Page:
Are you ready for the worst to happen? In the hectic jumble of multiple emergencies and disaster events of 2021, many businesses realized that they weren’t quite as ready as they thought for emergency operations or cybersecurity incident response – and that’s a problem. By making, implementing, practicing and following a carefully crafted cybersecurity incident response plan, making sure that they have the right people in place to execute it and taking the cost of an incident into account when budgeting cash, companies can not only stop the damage and begin recovery from a cyberattack in a strong position to survive the blow.
This post is adapted in part from our NEW Creating an Incident Response Playbook. DOWNLOAD IT NOW>>
Prepare Your People
Cyberattacks are expensive in more ways than you might expect. You’re not just paying for immediate damage and repair like other damaging disasters. You’re also contending with loss of business costs, lost productivity, bad publicity, added payroll hours, new security tools, investigators, regulatory experts, penalties, legal costs, ransoms (if you choose to pay them) and many other factors that drive up costs while you struggle to repair your business and get it back on its feet. In addition, only about half of businesses have a cybersecurity incident response plan ready to swing into action in the event of a cyberattack, and that can lead to longer remediation times and wasted money.
Creating Your Incident Response Team
One of the first and most important steps in creating an incident response plan for something like a business email compromise (BEC) attack or whaling attack is putting together the team that will carry it out. One common structure that experts recommend is to establish a Computer Security Incident Response Team (CSIRT). This team includes everyone that will need to be contacted or take action in the event of a cybersecurity incident like a ransomware attack.
Your CSIRT team isn’t just the people in IT; it’s everyone in your organization who needs to be involved, from your IT teams to your communications shop, because this team will also handle aspects of incident response in other departments, such as dealing with legal issues or communicating with the press. Think of these roles as mini departments.
When you compile your team, you will need to look at the following roles and assign people to fill them:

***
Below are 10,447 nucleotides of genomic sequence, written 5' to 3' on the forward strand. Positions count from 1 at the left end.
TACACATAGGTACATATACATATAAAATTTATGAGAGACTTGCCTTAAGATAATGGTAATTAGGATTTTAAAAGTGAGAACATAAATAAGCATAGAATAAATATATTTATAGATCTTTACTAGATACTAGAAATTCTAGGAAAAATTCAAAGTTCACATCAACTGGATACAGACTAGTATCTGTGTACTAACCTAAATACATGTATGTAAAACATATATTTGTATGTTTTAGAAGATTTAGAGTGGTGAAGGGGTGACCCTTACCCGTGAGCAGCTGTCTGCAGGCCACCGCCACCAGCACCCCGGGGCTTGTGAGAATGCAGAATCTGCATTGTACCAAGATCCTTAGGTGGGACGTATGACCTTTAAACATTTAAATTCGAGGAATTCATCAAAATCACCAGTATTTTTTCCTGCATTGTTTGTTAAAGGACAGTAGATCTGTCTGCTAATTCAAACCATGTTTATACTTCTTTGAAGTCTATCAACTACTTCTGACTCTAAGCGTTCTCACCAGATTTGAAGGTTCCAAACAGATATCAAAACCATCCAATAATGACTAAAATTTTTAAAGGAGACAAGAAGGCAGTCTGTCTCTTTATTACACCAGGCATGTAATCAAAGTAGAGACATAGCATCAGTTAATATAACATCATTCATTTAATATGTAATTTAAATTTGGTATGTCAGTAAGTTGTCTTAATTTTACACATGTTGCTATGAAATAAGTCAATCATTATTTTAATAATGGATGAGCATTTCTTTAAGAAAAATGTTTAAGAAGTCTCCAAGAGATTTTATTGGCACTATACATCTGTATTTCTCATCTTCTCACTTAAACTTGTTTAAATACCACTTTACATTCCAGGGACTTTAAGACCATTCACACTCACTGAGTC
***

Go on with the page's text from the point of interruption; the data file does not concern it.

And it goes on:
2. Technical lead
3. Legal support
5. Interface to the security committee
6. Security officer
Source: Science Direct
Your CSRIT team is who gets called when the worst happens. Each of these folks needs to be ready to act and empowered to make the decisions necessary to mitigate the damage. It may be helpful to create a decision matrix for your team to use so that everything runs smoothly when you’re in the trenches.
The components of that decision matrix should include:
1. Owner: makes the decisions and owns the process
2. Helpers: team members who help out on a process
3. Advisors: team members who advise on a process
4. Implementers: the person or persons doing the work
5. Updaters: part of the team that is updated with the status and actions from other team members
By creating a team ahead of time, you’re taking the initial mad scramble of an emergency out of the equation, enabling your IT team and your business to benefit from a calmer, more efficient process, and that will definitely benefit your business.
See how ransomware rocks businesses in The Ransomware Road to Ruin. DOWNLOAD IT NOW>>
Prepare Your Budget
Are you ready to face the costs associated with a cybersecurity incident and an incident response cycle? Costs are constantly escalating as are cybercrime rates. Smart businesses have money built into the budget or set aside to handle a cyberattack emergency. However, far too many businesses do not – 85% of companies do not have money in reserve for a cyberattack, and 25% of business executives still don’t understand that a cyberattack costs money at all.
Unfortunately, a cyberattack is a money pit for businesses.
- According to a 2021 report from IBM and the Ponemon Institute, the average cost of a data breach among companies surveyed reached $4.24 million per incident in 2021, the highest in 17 years.